New York Post - April 30, 1936

    As usual in that era, if Mrs. Eben S. Draper had a name other than Mrs. Eben
    S. Draper, you'd be hard pressed to find out what it was. The only article
    above that it's in is one from the Milford News published on April 27. There
    are also a few other sources, including the engagement and wedding
    articles below, so we can see that her name was Hazel Marjorie Archibald.
    Eben's first wife was Ruth Lawrence Carroll. They were eventually divorced
    and in 1926, Mr. Draper married Hazel. That marriage also ended in divorce.

    Nancy-Carroll Draper, daughter of Draper and the first Mrs. Eben S. Draper,
    among many other things established the Draper Museum of Natural
    History at the Buffalo Bill Historical Center in Cody, Wyoming.

    Newspaper articles on this page are from the Bancroft Memorial Library and
    from online sources.


    I found a couple of articles, including the one above, on the
    engagement to Mr. Hyde, but nothing on a wedding. Perhaps it
    didn't happen.
Hazel Marjorie Archibald Draper

    Hazel Marjorie Archibald Draper, aka Dora Dean (1891-1973): A Seattle debutante who joined the Red
    Cross during WWI, after her brother had been captured. Essays on her experience for her hometown
    paper, the Seattle Times, likely led to being hired as a staff reporter, writing primarily under the name
    of "Dora Dean," the same pen name assigned to Hattie when she starts writing for the San Francisco
    Chronicle. http://pinterest.com/pin/153966880982539137/

    Norman S. Archibald (7 Apr. 1894-Sept. 1975) and Hazel M. Archibald Draper (28 Mar. 1891-Feb.
    1973) were the only children of Silas Archibald and Elizabeth J. Langille Archibald, naturalized
    American citizens originally from Canada. The family lived at 1206 Minor Avenue in Seattle. Norman
    Archibald (also known as "Jim") graduated from Broadway High School in Seattle, attended the
    University of Washington for two years, and graduated from Cornell University. Upon the U.S.
    declaration of war on Germany in 1917, Archibald left home determined to become an aviator and fly
    on the front against the enemy. After intensive training in Texas and France, Archibald served as a
    Chasse pilot in France, becoming a member of the 95th Air Squadron, First Pursuit Group on 1 July
    1918. Lieutenant Archibald made daily flights at the front until 8 Sept., when his SPAD aircraft was
    shot down behind enemy lines in St. Mihiel and he was taken prisoner by the Germans. Archibald
    was held in prison camps at Karlsruhe and elsewhere, not released until 28 Nov., eleven days after
    the signing of the Armistice. Archibald recounts his experience, from his decision to become an
    aviator in 1917 through his reunion with his sister Hazel in France after his release, in his 1935 book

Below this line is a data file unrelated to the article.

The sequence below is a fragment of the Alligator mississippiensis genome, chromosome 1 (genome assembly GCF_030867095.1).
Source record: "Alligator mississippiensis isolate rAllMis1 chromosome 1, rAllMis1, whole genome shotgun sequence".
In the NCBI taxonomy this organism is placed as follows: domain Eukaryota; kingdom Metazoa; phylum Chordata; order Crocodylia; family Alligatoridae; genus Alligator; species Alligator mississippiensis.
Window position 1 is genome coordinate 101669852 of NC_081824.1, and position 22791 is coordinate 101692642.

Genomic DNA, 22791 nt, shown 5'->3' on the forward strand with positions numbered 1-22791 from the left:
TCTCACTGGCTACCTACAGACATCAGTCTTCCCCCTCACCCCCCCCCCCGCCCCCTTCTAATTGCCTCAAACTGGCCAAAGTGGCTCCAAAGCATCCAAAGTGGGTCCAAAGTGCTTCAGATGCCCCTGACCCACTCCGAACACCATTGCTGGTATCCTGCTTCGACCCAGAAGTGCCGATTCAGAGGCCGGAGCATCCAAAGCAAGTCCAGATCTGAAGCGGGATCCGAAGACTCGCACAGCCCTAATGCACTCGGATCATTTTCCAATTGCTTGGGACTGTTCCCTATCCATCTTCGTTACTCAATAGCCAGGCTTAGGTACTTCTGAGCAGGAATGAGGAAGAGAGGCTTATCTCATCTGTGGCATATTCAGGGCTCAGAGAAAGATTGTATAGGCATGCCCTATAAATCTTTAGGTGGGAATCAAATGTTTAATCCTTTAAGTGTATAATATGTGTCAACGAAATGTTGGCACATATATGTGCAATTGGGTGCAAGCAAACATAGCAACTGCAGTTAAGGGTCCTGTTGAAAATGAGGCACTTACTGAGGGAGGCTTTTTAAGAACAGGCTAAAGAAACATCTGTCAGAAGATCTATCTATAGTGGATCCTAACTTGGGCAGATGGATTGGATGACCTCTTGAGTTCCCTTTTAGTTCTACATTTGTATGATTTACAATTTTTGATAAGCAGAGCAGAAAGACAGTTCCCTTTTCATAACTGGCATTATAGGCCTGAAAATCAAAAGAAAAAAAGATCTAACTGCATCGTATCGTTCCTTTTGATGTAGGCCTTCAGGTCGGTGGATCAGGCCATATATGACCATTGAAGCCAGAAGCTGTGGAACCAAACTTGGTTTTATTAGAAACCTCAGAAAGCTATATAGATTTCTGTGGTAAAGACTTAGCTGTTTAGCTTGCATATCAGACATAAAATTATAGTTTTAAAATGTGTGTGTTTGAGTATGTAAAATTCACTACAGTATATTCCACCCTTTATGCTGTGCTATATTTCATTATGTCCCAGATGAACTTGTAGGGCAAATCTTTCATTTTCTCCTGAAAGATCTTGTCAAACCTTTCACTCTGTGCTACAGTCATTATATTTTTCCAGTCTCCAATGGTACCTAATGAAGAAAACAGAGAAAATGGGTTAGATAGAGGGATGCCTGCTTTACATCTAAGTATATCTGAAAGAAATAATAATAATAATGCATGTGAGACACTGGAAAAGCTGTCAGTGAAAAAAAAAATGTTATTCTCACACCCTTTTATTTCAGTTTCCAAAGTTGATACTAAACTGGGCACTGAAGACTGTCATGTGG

Heaven High, Hell Deep. Archibald returned to military service in 1942, receiving a commission as
    captain in the U.S. Army Air Forces. Norman Archibald died in 1975. The Norman Archibald Charitable
    Foundation was established in 1977 to support youth and child development programs; higher
    education and libraries; museums and the performing arts; and family and social services in the
    Puget Sound region of Washington State.

    Hazel Marjorie Archibald also served in France in World War I, with the American Red Cross in Paris.
    She was accepted for service in Oct. 1918; her decision was likely influenced by the capture and
    imprisonment of her brother in France the previous month. Archibald, a talented pianist and popular
    songwriter, worked as an entertainer in the Red Cross Hospital Hut Service, later transferring to the
    vocational department, inspired by her experience with wounded GIs. While in France in late 1918,
    Archibald continually sought information on the condition and whereabouts of her brother, finally
    reuniting with him in Tours, France, in early December. Hazel Archibald continued to serve in the Red
    Cross until May 1919. After the war, Hazel Archibald worked as a staff writer for the Seattle Times,
    penning a regular feature on a variety of topics under the pseudonym "Dora Dean." Archibald moved
    to New York around 1921, where she successfully pursued her career as a songwriter and
    performer, self-publishing the sheet music to her songs, one of which was used in a musical
    production on Broadway. On 12 Nov. 1926 Hazel Archibald married Eben S. Draper, son of a former
    Massachusetts governor and himself a member of the Massachusetts House and Senate during the
    1920s. Living in Boston, she continued composing music at least until the 1940s; in 1944 she
    created an operetta to be performed as a benefit for United Nations Relief.

    These papers, photographs, and scrapbooks document the intersecting experiences of a Seattle
    brother and sister serving in France during World War I. Through collected newspaper clippings,
    telegraphs, notes, and photographs, mostly from 1918, emerges a picture of a young aviator captured
    by the Germans in France and the dedication of his sister who, while working tirelessly entertaining
    GIs in France, continued to search for her captured younger brother. Additional materials fill out the
    portrait of Hazel Archibald Draper as an ambitious and successful pianist and songwriter, and of
    Norman Archibald making his mark as a successful author, with his first hand account of his wartime
    experience, which was reviewed positively in newspapers nation-wide.

    The collection is open to the public for research by appointment.

    Cite as: Norman Archibald and Hazel Archibald Draper Papers, Museum of History & Industry, Seattle.

    http://ip-184-168-105-185.ip.secureserver.net/archivegrid/record.php?id=495981621   


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